The world's debt-laden central banks should step back from the “calamitous misadventure” of negative interest rates as a tool to combat economic downturns, according to one respected financial voice.
Whatever theoretical profit can be mined from these interest-rate gimmicks, “it is entirely overwhelmed by the slow ruin of the banking system,” explains the U.K. Telegraph’s Ambrose Evans-Pritchard.
Fed Chair Janet Yellen was grilled by lawmakers about the possibility of a U.S. recession and the tools the central bank has to combat it, including negative interest rates, during two days of recent hearings before Congress.
“Let me be clear, I think the market ructions of recent weeks are a false alarm. We are not on the cusp of a global recession, and it is a first-order fallacy to suppose that a glut of cheap oil is bad for growth,” Evans-Pritchard writes.
The Bank of Japan surprised markets Jan. 29 by adopting a negative interest-rate strategy. The move came 1 1/2 years after the European Central Bank became the first major central bank to venture below zero.
Normally, the central bank pays commercial banks an interest rate to keep their money there. (Just like when you deposit money at the bank, the bank will pay you a few pennies each year for every dollar you deposited). But in the case of negative interest rates, the money goes the other way: commercial banks pay the central bank to hold their deposits.
In other words, negative interest rates becomes a tax for holding money in an account.
But as policy makers from Tokyo to Stockholm embrace the notion, investors are close to panic mode. Far from buoying financial markets this year, negative rates have helped global stocks enter a bear market, sent the cost of protection against corporate defaults soaring and driven investors to havens such as U.S. Treasury bonds and gold.
Fueling the turmoil is fear that negative rates will slam the world’s banks. In theory, they could be the panacea to cure sluggish global growth: by charging lenders fees for parking money at central banks, policy makers hope banks will use that cash to make loans, jump-starting their economies. In practice, investors worry it may squeeze bank profits and rattle money markets.
“We’re here in an environment where central banks have to learn one message, and that is that negative interest rates are not desirable and they are not workable,” Hans Redeker, head of global foreign-exchange strategy at Morgan Stanley in London, said in a Bloomberg Television interview. “When you cut into negative interest rates you have to think about the profitability of the banking sector.”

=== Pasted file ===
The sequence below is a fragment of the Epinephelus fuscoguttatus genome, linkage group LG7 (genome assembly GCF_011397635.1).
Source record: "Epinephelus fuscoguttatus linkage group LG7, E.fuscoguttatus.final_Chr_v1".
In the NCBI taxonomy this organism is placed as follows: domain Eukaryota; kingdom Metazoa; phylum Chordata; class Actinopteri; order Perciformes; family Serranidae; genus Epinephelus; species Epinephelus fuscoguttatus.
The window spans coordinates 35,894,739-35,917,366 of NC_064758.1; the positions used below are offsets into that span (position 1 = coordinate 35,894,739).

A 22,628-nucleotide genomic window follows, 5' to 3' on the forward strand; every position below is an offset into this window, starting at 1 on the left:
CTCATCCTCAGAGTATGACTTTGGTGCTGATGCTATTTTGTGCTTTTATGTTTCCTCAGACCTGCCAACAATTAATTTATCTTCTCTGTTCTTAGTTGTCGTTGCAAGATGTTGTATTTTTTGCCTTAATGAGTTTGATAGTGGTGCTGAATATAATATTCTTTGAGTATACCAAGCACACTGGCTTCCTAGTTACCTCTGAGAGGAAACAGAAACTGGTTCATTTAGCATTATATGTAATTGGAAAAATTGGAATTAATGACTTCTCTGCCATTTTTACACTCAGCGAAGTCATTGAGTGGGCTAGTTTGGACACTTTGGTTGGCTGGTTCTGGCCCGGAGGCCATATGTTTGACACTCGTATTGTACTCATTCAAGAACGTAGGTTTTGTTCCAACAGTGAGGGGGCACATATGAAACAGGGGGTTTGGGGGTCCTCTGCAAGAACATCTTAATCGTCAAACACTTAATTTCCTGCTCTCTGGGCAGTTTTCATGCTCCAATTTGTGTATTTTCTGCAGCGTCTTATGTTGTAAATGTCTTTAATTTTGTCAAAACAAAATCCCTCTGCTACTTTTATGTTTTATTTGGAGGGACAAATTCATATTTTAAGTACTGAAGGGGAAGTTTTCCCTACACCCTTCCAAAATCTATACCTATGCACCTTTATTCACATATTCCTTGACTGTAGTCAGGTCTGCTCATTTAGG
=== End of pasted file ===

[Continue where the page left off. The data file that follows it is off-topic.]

About a quarter of the world economy is now in negative- rate territory with more than $7 trillion of government debt offering yields less than zero.
Meanwhile, Evans-Pritchard cites three opinions against negative rates as a viable option:
- Huw Van Steenis, from Morgan Stanley, calls negative rates (NIRP) a "dangerous experiment" that undermines the mechanism of quantitative easing rather than reinforcing it, and ultimately induces banks to shrink their loan books - the exact opposite of what is intended.
- "Financial markets increasingly view these experimental moves as desperate," said Scott Mather, from the giant bond fund Pimco.
- Narayana Kocherlakota, ex-head of the Minneapolis Federal Reserve, reluctantly backs NIRP as deep as -3 percent but calls it a "gigantic fiscal policy failure" that central banks must resort to such absurdities.
"Thankfully, those of us with our own currencies, central banks and fully sovereign governments always have the means to prevent the collapse of nominal GDP and to avert debt-deflation. We can run out of wit: we can never run out of monetary ammunition," he said.
"But as negative rates — in which depositors pay to hold money in bank accounts — become a more common fixture, there are many unknowns about what these policies mean for finance, for the economy and even for the definition of money."
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